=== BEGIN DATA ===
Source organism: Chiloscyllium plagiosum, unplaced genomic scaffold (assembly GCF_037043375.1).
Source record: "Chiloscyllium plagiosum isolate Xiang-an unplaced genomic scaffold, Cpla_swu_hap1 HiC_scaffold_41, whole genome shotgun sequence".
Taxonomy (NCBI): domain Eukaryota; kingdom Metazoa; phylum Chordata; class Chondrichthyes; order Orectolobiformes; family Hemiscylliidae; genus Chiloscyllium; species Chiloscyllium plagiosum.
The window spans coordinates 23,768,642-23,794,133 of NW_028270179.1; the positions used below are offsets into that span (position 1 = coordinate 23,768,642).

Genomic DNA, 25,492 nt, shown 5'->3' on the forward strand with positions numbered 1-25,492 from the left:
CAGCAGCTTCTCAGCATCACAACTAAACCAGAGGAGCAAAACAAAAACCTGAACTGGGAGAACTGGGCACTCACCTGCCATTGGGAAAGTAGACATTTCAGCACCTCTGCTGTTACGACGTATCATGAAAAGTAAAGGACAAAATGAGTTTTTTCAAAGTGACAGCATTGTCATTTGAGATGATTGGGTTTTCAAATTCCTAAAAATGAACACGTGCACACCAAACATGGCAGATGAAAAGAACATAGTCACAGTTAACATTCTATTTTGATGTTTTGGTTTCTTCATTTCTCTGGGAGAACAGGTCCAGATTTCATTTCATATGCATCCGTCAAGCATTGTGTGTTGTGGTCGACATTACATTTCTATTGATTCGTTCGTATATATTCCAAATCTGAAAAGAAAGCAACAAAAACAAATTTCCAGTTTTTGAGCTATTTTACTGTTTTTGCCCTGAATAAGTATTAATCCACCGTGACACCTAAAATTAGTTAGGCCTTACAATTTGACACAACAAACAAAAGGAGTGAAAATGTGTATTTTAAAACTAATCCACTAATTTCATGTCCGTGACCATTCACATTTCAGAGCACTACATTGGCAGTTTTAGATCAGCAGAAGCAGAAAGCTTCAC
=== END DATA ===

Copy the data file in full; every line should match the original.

Source organism: Chiloscyllium plagiosum, unplaced genomic scaffold (assembly GCF_037043375.1).
Source record: "Chiloscyllium plagiosum isolate Xiang-an unplaced genomic scaffold, Cpla_swu_hap1 HiC_scaffold_41, whole genome shotgun sequence".
Taxonomy (NCBI): domain Eukaryota; kingdom Metazoa; phylum Chordata; class Chondrichthyes; order Orectolobiformes; family Hemiscylliidae; genus Chiloscyllium; species Chiloscyllium plagiosum.
The window spans coordinates 23,768,642-23,794,133 of NW_028270179.1; the positions used below are offsets into that span (position 1 = coordinate 23,768,642).

Genomic DNA, 25,492 nt, shown 5'->3' on the forward strand with positions numbered 1-25,492 from the left:
CAGCAGCTTCTCAGCATCACAACTAAACCAGAGGAGCAAAACAAAAACCTGAACTGGGAGAACTGGGCACTCACCTGCCATTGGGAAAGTAGACATTTCAGCACCTCTGCTGTTACGACGTATCATGAAAAGTAAAGGACAAAATGAGTTTTTTCAAAGTGACAGCATTGTCATTTGAGATGATTGGGTTTTCAAATTCCTAAAAATGAACACGTGCACACCAAACATGGCAGATGAAAAGAACATAGTCACAGTTAACATTCTATTTTGATGTTTTGGTTTCTTCATTTCTCTGGGAGAACAGGTCCAGATTTCATTTCATATGCATCCGTCAAGCATTGTGTGTTGTGGTCGACATTACATTTCTATTGATTCGTTCGTATATATTCCAAATCTGAAAAGAAAGCAACAAAAACAAATTTCCAGTTTTTGAGCTATTTTACTGTTTTTGCCCTGAATAAGTATTAATCCACCGTGACACCTAAAATTAGTTAGGCCTTACAATTTGACACAACAAACAAAAGGAGTGAAAATGTGTATTTTAAAACTAATCCACTAATTTCATGTCCGTGACCATTCACATTTCAGAGCACTACATTGGCAGTTTTAGATCAGCAGAAGCAGAAAGCTTCAC